By Keith Jordan
The cold easterly winds have finally subsided and wet, south westerly winds have brought a complete (and welcome) change in conditions. Farmers have been reporting serious problems with crops that overwinter, and growth of garden plants have been greatly delayed. It’s unlikely that many seeds sown earlier in the spring have germinated or survived the cold weather.
It was so good to finally hear the first summer migrant bird, the Chiff Chaff, ‘chiff-chaffing’ near my allotment site during the first week of April – nearly 3 weeks later than usual. The cold, desiccating winds, direct from central Europe, had dried off the soil surface, so even weed growth (e.g. speedwells, cleavers, chickweed, etc.) has been suppressed, but with some precipitation and higher temperatures there will be a quick burst of growth. This a key sign that the soil is warm enough to sow many outdoor seeds – the ones that you didn’t get to sow in February and March, and for April sowing – all the root crops, chard, salad crops, brassicas and potatoes.
It’s also time to think about sowing more tender crops indoors, for planting out later in May. Although seed packets have alot of useful information on the back, I think it would be useful if they had the crop’s country of origin and the average temperature range they usually grow – this would be useful especially for novice gardeners who might be tempted to sow or plant out ‘half hardy’ crops from semi-tropical lands too early (French & runner beans, tomatoes, courgettes & squashes, chillies, sweetcorn, etc.).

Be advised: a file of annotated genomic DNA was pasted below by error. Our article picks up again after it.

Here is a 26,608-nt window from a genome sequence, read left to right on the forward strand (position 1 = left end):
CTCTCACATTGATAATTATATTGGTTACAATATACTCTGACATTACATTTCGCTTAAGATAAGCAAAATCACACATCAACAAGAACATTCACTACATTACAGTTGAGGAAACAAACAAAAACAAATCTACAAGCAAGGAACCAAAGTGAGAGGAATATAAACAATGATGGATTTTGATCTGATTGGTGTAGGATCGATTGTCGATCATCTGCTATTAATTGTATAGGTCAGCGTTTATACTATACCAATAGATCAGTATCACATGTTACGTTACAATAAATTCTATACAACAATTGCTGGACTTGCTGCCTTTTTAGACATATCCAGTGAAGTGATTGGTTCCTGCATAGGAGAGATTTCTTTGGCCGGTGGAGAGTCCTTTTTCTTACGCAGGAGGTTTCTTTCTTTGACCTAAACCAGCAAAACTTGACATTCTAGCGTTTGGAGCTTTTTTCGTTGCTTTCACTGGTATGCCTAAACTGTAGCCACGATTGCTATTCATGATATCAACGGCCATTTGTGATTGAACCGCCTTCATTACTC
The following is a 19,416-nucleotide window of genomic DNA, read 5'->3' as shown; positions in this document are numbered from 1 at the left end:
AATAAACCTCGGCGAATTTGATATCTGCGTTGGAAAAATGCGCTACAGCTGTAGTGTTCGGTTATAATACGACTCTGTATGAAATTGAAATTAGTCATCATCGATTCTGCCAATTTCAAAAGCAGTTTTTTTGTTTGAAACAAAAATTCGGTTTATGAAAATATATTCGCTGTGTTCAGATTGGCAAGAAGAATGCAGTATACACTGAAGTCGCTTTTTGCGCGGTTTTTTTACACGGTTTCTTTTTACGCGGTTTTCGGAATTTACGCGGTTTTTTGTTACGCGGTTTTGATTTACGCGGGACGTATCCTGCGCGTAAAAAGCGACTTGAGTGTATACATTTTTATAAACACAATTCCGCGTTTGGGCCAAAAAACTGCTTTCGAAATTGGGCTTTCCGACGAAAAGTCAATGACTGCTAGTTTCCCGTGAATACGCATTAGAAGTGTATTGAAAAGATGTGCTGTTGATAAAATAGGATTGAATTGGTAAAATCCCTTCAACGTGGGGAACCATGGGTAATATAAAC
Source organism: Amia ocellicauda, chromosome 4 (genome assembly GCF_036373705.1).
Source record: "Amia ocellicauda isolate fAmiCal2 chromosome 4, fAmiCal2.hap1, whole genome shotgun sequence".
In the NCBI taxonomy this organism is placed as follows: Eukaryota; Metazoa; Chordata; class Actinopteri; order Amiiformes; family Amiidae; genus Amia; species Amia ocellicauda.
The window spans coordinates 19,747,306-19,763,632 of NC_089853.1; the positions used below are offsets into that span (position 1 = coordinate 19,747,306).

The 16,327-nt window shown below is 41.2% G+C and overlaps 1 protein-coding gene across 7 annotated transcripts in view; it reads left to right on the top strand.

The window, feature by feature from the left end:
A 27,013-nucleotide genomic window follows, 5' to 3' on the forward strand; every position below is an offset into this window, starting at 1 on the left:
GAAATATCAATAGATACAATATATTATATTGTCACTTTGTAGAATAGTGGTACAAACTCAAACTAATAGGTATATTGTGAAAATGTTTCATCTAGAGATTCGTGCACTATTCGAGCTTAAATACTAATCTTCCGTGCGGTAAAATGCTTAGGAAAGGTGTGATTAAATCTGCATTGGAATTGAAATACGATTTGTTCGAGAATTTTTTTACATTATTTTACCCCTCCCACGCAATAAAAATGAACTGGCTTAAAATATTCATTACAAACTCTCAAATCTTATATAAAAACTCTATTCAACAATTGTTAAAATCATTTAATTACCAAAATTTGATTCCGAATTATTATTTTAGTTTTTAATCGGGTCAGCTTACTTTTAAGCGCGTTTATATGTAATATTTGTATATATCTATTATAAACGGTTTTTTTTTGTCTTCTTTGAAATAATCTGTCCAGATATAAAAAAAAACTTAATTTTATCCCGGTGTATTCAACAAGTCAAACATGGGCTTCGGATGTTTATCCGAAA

East Anglia often has cold clear nights (following sunny clear days) during April and middle/end of May that can wipe out young seedlings plunged or sown outside too soon. The stems of potatoes are also sensitive to frost damage so earth up with soil as they grow. Tomatoes for outdoor growing should be sown now without delay, but faster growing courgettes and squashes might be best sown later this month, unless you have polytunnels or other protection to keep them warmer when planting out in May. Fruit tree blossom is also vulnerable to frost damage so if you have small or wall-trained trees, these can be protected with fleece overnight. The next 6-7 weeks are a critical time for these frost sensitive plants so keep a close eye on the weather forecast and get ready to cover plants with fleece, old net curtain, etc. It’s another example of where raising the temperature by a just a few degrees can make a big difference to your crops.